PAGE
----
No, those two not acceptably punctuated — not due to the rule books, but because they don’t pass the smell test around here. Those are way too cumbersome to attempt, no matter whether they’re right or wrong.
However, it’s obvious that if you get to elide the millions, so too the thousands.
But in any event, just because you manage to learn correct English doesn’t mean you’ll ever find anyone whom you can speak it with.
In other words, it will be awkward and stilted no matter what you do so long as you insist on conjoining so many hyphens and dashes. It’s an ungainly punctuation-heavy approach that people would never write that way, even if they might say it that way.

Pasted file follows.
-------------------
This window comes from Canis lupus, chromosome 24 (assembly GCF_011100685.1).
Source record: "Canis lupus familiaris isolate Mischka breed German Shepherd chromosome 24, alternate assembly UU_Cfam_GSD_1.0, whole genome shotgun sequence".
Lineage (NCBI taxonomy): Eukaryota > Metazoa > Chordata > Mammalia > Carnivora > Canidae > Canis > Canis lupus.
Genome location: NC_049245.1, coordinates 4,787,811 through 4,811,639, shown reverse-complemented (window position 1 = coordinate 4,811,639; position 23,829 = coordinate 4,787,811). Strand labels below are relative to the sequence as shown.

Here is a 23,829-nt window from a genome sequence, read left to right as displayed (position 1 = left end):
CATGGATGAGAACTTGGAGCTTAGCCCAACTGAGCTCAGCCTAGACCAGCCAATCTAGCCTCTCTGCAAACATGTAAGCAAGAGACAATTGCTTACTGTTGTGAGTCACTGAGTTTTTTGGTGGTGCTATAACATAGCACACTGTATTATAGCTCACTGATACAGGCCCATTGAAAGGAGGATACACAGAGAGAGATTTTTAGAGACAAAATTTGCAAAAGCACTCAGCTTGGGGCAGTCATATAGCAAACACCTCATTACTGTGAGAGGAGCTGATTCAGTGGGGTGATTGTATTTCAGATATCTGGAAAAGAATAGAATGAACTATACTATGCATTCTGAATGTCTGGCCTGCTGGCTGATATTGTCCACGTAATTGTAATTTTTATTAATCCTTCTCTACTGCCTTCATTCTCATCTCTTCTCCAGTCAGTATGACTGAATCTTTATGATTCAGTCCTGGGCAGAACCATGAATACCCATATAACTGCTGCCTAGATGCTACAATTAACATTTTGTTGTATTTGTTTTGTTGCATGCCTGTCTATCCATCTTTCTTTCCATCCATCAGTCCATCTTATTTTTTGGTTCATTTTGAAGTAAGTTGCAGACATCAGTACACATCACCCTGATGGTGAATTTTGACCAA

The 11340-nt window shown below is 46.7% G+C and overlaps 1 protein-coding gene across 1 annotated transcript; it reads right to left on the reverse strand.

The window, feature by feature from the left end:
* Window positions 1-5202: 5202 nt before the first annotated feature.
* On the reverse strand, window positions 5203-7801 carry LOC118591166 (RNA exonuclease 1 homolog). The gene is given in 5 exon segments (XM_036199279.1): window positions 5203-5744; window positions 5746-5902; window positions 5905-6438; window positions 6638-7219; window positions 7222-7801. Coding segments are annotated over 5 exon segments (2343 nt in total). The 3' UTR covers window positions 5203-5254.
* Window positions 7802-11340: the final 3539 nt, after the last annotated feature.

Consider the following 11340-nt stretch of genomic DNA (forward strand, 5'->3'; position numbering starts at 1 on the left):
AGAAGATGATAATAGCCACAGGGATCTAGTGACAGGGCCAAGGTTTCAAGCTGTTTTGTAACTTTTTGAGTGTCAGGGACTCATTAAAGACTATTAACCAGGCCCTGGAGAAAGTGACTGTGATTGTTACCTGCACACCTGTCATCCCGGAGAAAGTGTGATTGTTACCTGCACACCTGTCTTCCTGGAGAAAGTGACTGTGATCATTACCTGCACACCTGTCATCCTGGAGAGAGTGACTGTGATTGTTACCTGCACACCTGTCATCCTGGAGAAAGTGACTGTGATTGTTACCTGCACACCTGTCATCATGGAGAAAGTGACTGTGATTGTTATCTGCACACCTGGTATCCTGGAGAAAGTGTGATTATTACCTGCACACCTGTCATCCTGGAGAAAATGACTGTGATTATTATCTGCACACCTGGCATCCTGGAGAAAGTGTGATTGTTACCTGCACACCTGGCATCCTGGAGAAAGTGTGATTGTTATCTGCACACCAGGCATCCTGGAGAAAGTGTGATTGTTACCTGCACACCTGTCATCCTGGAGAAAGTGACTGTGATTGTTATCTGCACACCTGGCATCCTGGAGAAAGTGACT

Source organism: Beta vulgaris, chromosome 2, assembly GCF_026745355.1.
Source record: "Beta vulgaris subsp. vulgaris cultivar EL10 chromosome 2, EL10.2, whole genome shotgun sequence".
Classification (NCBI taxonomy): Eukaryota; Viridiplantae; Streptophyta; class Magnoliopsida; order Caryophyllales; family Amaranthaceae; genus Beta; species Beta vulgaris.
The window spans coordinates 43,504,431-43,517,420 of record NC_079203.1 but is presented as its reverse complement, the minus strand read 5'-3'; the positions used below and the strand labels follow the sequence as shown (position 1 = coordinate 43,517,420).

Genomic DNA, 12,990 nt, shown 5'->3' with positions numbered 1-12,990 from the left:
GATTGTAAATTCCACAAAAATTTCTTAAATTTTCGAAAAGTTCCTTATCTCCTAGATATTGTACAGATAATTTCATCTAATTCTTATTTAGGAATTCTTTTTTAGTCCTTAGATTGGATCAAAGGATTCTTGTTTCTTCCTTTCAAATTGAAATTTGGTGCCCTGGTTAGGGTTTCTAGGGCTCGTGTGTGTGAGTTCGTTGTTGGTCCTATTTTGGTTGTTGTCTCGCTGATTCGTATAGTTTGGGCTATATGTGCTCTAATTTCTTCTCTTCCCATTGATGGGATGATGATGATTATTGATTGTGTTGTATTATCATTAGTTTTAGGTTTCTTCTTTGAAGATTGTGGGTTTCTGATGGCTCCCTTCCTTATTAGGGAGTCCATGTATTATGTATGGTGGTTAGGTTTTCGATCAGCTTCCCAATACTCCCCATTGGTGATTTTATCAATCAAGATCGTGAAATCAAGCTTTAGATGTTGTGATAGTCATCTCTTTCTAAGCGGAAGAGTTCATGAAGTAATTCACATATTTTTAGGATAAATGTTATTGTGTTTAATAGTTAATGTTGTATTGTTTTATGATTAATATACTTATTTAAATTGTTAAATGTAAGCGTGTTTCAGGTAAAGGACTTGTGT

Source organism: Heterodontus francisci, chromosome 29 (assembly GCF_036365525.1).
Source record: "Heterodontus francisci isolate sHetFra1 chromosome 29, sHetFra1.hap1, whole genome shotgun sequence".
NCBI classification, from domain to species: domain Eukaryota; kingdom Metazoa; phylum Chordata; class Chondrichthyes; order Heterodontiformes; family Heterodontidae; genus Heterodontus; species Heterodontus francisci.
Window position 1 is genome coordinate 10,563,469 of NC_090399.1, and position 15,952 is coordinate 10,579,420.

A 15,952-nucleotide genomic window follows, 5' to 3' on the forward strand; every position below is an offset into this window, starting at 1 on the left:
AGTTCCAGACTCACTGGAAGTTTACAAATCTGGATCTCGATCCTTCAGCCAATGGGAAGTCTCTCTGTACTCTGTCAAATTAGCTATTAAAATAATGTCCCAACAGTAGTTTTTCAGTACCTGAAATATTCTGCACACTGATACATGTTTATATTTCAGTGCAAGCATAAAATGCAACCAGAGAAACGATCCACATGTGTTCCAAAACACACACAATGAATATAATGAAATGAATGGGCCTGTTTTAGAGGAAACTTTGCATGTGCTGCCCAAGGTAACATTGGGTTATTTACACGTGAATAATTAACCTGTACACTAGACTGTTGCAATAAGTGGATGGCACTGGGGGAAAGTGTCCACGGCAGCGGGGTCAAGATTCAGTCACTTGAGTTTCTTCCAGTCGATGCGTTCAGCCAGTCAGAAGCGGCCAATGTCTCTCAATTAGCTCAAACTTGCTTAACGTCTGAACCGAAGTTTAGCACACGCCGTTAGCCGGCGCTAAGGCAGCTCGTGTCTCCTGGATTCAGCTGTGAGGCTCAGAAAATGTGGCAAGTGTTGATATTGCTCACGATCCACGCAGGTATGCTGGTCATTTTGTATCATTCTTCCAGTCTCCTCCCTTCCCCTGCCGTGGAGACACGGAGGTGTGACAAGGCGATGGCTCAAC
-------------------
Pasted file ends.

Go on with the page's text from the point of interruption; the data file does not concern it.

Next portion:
So either leave out some dashes or hyphens, or better yet, rephrase so that these silly is-it-ok-to-use-symbols-and-commas-and-hyphens-and-dashes-with-my-$100–300,000-words-in-one-compound-adjective issues never arise:
- a $50–60k annual funding increase
- a small business (that is, one earning $3–5m per year)